Time to end W-B Area board’s intimidation,


Editor: What do outdated, scarce textbooks and supply shortages have in common with administrative raises, cavalier hiring, crumbling buildings, nepotism, crippling debt and misspent funds? It’s their home at the Wilkes-Barre Area School District.

Three incumbent board members are seeking reelection despite a gruesome record of achievement: Student performance is abysmal, taxes, the highest allowed by law, and nearly every facility fails state standards. One historic high school is unusable and abandoned. Two others have been systemically neglected and may meet the same fate. The board’s remedy which has yet to be fleshed out could cost a quarter of a billion dollars. While not all these problems are attributable to these three board members, in their first facility foray, these incumbents spent $4.9 million on a consolidated school site without zoning approval which ultimately was denied. Under this board, a surplus has rapidly approached a $70 million deficit. The fiscal response was “Pathway to the Future” which cut 37 teachers who served the very programs which keep some of our students in school. Further teacher and program cuts are to follow. In the meantime, administrators were getting raises and buyout incentives. A proposed high school consolidation does not include GAR, the high school with the largest number of impoverished children. Candidates Thomas, Caffrey and Evans approved this plan. While GAR students keep their neighborhood schools, they will not share in state of the art technology. A more recent iteration of the “plan” leaves the city without a high school, altogether, which will be a death knell for our neighborhoods.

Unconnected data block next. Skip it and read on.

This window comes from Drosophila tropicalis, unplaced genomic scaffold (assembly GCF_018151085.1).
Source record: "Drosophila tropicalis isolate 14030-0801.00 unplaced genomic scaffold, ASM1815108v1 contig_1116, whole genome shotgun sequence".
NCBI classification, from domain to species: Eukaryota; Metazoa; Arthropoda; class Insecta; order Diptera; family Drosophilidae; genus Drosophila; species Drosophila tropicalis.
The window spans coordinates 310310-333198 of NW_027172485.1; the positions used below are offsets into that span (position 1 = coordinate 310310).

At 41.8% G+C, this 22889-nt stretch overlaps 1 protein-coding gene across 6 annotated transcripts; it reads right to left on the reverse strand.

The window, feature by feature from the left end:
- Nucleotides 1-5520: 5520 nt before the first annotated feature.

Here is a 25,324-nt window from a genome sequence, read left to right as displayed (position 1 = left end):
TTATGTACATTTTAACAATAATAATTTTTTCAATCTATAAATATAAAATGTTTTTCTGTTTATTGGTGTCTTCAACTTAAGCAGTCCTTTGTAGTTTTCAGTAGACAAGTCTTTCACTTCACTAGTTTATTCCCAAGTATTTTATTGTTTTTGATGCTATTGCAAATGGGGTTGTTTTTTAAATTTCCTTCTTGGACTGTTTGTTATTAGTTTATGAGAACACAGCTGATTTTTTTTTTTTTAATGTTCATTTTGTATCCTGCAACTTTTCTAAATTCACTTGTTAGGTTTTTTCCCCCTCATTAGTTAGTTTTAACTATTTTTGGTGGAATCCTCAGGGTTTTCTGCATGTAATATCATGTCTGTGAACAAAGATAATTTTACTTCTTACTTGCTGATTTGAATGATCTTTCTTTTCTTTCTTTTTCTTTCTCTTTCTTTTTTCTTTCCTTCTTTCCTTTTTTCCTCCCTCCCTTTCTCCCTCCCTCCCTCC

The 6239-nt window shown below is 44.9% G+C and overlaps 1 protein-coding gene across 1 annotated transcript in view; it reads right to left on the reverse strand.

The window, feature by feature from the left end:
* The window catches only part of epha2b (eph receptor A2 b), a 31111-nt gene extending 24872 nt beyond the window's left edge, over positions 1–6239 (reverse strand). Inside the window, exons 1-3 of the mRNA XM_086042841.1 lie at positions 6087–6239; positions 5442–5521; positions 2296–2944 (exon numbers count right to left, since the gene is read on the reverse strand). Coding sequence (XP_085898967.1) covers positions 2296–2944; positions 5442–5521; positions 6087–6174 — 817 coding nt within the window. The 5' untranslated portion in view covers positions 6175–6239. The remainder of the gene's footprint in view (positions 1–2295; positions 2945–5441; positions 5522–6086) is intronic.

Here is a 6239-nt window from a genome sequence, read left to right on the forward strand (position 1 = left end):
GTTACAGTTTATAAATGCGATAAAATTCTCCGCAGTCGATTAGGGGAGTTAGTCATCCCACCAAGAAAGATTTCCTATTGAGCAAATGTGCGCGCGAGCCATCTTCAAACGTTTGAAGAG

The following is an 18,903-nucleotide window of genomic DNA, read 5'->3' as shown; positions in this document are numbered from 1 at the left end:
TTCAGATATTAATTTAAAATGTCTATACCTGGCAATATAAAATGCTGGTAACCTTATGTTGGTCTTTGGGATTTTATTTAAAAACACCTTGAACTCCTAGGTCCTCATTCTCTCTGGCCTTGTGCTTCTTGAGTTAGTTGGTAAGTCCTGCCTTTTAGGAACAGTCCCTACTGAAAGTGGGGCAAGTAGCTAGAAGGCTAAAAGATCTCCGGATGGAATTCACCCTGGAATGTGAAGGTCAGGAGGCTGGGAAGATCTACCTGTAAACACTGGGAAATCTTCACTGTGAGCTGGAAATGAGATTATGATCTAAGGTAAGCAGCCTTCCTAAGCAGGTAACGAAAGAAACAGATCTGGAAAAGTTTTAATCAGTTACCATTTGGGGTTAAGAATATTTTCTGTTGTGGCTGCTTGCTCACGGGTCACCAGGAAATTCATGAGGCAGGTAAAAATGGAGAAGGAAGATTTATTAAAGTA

These same board members refused to hear from school restoration experts, Bancroft Construction, which has restored historic schools with remarkable outcomes. The board has dismissed the research, opinions and involvement of community members and faculty. The board believes that consolidation will save the district money, despite quite the opposite outcome in Hazleton and Williamsport and the overwhelming conclusion of the educational literature. They ignore the consensus that larger schools are particularly detrimental to academically challenged students. At the April board meeting it was stated that the extra cost in busing would be offset by three less administrators. Williamsport with 1,400 students has a head principal and four vice principals; Hazleton with 2,200 students also has the same set up with five administrators. This board is not doing their homework.

The time is now for WBASD stakeholders to end this board’s intimidation, arrogance and bullying. Instead of the public being treated like children being told what is to be done, we need meaningful community dialog and collaboration to reach a mutually acceptable solution. Community input is a Pennsylvania Department of Education requirement. The district has a neighborhood school system, which is the envy of many districts, as well as many who are trying to emulate it. This board would destroy its major advantage. To quote Joni Mitchell, “ You don’t know what you got ‘till it’s gone.”

Urban consolidation in disadvantaged communities makes no sense. Read the scholarly articles published by Dr. Mark Schiowitz. You can’t read the board’s response to his articles because there is none. The recently retired superintendent said in a public meeting, “We can’t do it alone we need your help.” They have proceeded to do it alone; how has that worked? A second headline stated that a total of $6 million dollars has been spent, “with nothing physical to show for it.” Demand more, you are paying for it.

Richard A. Holodick, President

Bob Holden, Vice President

Jack Nolan, Treasurer

Melissa Etzle Patla, Recording Secretary

Dave Wilson, Board Member

Save Our Schools